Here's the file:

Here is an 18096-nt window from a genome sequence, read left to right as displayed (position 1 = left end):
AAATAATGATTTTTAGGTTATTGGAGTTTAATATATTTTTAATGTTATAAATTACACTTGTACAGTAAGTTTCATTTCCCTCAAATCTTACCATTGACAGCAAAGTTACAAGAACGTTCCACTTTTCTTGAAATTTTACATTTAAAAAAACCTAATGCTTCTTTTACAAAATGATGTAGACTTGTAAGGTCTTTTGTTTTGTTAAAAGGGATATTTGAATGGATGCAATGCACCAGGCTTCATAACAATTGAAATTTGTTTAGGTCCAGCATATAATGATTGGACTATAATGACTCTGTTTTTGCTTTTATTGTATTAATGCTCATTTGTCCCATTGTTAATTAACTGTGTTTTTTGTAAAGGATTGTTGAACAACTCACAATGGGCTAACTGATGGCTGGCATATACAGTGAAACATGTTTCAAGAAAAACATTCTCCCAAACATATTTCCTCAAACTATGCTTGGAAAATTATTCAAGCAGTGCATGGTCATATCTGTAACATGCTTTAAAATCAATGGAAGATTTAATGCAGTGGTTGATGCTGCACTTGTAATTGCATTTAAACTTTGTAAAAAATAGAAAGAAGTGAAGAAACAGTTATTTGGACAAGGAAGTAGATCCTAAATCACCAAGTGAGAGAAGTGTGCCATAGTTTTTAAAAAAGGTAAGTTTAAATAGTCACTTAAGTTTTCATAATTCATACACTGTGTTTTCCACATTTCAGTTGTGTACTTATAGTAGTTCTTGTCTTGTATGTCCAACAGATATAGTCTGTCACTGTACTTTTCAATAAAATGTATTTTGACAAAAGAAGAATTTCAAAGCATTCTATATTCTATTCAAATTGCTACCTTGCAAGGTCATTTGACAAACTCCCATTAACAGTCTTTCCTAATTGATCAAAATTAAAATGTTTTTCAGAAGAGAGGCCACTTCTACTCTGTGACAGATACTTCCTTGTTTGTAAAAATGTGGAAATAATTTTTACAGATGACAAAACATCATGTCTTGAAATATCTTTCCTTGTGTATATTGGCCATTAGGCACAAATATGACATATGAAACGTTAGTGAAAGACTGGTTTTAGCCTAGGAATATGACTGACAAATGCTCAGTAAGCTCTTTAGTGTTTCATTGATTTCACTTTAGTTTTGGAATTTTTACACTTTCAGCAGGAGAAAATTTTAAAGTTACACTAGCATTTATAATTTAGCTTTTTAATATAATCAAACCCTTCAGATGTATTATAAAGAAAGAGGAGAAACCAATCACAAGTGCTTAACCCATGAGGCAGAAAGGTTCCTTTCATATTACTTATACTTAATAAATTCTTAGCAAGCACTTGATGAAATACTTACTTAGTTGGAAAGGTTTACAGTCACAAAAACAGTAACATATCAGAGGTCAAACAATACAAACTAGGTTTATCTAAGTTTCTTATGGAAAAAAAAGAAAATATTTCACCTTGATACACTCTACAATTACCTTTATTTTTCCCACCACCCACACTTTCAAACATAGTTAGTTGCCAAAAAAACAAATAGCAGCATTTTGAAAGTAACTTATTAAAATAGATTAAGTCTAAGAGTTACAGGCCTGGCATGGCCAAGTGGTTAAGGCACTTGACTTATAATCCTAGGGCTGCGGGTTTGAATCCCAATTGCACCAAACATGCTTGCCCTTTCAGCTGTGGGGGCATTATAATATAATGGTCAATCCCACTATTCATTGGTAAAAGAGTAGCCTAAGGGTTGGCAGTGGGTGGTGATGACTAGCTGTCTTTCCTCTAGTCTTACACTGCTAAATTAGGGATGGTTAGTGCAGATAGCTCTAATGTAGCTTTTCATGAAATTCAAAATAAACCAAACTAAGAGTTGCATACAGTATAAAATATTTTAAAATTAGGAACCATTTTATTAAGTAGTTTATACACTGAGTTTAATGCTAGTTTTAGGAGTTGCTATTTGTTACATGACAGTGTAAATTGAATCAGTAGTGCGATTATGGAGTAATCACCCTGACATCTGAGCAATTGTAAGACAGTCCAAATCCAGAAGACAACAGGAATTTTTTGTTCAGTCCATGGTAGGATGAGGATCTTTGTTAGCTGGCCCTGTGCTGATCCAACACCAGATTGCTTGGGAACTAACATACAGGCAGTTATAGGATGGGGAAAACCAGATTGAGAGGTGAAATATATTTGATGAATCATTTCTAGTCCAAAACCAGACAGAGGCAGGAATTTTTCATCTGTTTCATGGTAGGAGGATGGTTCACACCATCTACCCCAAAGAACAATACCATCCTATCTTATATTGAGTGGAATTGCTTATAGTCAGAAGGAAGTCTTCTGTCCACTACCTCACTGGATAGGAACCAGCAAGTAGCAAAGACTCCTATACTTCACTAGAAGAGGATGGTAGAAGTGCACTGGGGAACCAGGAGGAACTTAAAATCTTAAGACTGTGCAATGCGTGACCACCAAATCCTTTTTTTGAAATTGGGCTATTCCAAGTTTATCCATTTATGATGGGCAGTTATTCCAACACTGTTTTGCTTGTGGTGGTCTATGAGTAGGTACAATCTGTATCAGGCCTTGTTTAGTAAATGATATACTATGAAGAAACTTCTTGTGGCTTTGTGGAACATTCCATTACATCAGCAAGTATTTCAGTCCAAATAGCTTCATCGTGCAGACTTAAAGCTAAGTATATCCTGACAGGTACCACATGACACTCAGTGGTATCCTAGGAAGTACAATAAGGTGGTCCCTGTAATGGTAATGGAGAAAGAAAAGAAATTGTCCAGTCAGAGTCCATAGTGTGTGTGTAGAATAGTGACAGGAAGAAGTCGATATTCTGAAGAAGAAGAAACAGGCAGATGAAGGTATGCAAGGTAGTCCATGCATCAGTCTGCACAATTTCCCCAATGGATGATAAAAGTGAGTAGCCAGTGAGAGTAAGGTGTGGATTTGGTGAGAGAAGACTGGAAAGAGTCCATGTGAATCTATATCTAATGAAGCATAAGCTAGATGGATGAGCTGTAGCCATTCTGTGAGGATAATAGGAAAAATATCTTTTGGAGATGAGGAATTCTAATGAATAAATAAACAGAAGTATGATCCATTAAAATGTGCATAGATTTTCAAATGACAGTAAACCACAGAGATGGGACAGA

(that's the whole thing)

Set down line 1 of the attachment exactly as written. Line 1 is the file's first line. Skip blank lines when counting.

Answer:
Here is an 18096-nt window from a genome sequence, read left to right as displayed (position 1 = left end):